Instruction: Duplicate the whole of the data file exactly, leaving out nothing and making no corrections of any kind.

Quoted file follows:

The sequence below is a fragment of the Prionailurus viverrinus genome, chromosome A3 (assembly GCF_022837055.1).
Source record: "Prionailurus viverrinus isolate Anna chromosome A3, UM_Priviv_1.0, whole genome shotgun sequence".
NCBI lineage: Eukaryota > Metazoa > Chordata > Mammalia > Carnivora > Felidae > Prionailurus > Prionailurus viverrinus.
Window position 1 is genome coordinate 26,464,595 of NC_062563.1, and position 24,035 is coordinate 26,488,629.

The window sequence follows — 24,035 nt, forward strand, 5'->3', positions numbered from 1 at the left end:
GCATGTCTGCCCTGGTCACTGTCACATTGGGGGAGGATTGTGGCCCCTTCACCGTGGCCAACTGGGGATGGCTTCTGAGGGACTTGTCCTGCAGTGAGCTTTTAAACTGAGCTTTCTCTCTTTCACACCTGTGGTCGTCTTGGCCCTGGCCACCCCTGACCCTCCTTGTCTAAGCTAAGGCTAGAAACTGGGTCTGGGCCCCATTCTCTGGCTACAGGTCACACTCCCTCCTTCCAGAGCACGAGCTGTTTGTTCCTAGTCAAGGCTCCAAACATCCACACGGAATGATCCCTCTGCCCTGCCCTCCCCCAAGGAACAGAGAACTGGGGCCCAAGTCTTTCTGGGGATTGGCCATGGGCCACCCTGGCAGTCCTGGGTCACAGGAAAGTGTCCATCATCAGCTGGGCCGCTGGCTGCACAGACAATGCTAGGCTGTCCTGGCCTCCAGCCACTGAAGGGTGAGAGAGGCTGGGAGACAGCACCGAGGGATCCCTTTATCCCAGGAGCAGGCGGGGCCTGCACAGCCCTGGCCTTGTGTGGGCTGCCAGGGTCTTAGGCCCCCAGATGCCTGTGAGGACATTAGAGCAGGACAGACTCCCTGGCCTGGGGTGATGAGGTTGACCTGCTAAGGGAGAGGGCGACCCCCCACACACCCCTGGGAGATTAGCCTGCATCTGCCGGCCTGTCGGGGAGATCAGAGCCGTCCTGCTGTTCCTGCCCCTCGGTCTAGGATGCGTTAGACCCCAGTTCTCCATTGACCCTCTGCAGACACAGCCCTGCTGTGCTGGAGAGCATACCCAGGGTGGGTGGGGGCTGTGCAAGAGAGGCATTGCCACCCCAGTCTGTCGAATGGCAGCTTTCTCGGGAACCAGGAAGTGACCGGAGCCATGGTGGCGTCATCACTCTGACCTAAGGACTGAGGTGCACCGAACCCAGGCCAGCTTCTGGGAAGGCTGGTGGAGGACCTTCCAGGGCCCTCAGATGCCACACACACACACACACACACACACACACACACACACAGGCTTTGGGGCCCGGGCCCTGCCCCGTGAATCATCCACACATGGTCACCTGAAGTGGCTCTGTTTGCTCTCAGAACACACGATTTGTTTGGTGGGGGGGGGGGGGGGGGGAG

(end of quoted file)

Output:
The sequence below is a fragment of the Prionailurus viverrinus genome, chromosome A3 (assembly GCF_022837055.1).
Source record: "Prionailurus viverrinus isolate Anna chromosome A3, UM_Priviv_1.0, whole genome shotgun sequence".
NCBI lineage: Eukaryota > Metazoa > Chordata > Mammalia > Carnivora > Felidae > Prionailurus > Prionailurus viverrinus.
Window position 1 is genome coordinate 26,464,595 of NC_062563.1, and position 24,035 is coordinate 26,488,629.

The window sequence follows — 24,035 nt, forward strand, 5'->3', positions numbered from 1 at the left end:
GCATGTCTGCCCTGGTCACTGTCACATTGGGGGAGGATTGTGGCCCCTTCACCGTGGCCAACTGGGGATGGCTTCTGAGGGACTTGTCCTGCAGTGAGCTTTTAAACTGAGCTTTCTCTCTTTCACACCTGTGGTCGTCTTGGCCCTGGCCACCCCTGACCCTCCTTGTCTAAGCTAAGGCTAGAAACTGGGTCTGGGCCCCATTCTCTGGCTACAGGTCACACTCCCTCCTTCCAGAGCACGAGCTGTTTGTTCCTAGTCAAGGCTCCAAACATCCACACGGAATGATCCCTCTGCCCTGCCCTCCCCCAAGGAACAGAGAACTGGGGCCCAAGTCTTTCTGGGGATTGGCCATGGGCCACCCTGGCAGTCCTGGGTCACAGGAAAGTGTCCATCATCAGCTGGGCCGCTGGCTGCACAGACAATGCTAGGCTGTCCTGGCCTCCAGCCACTGAAGGGTGAGAGAGGCTGGGAGACAGCACCGAGGGATCCCTTTATCCCAGGAGCAGGCGGGGCCTGCACAGCCCTGGCCTTGTGTGGGCTGCCAGGGTCTTAGGCCCCCAGATGCCTGTGAGGACATTAGAGCAGGACAGACTCCCTGGCCTGGGGTGATGAGGTTGACCTGCTAAGGGAGAGGGCGACCCCCCACACACCCCTGGGAGATTAGCCTGCATCTGCCGGCCTGTCGGGGAGATCAGAGCCGTCCTGCTGTTCCTGCCCCTCGGTCTAGGATGCGTTAGACCCCAGTTCTCCATTGACCCTCTGCAGACACAGCCCTGCTGTGCTGGAGAGCATACCCAGGGTGGGTGGGGGCTGTGCAAGAGAGGCATTGCCACCCCAGTCTGTCGAATGGCAGCTTTCTCGGGAACCAGGAAGTGACCGGAGCCATGGTGGCGTCATCACTCTGACCTAAGGACTGAGGTGCACCGAACCCAGGCCAGCTTCTGGGAAGGCTGGTGGAGGACCTTCCAGGGCCCTCAGATGCCACACACACACACACACACACACACACACACACACACAGGCTTTGGGGCCCGGGCCCTGCCCCGTGAATCATCCACACATGGTCACCTGAAGTGGCTCTGTTTGCTCTCAGAACACACGATTTGTTTGGTGGGGGGGGGGGGGGGGGGAG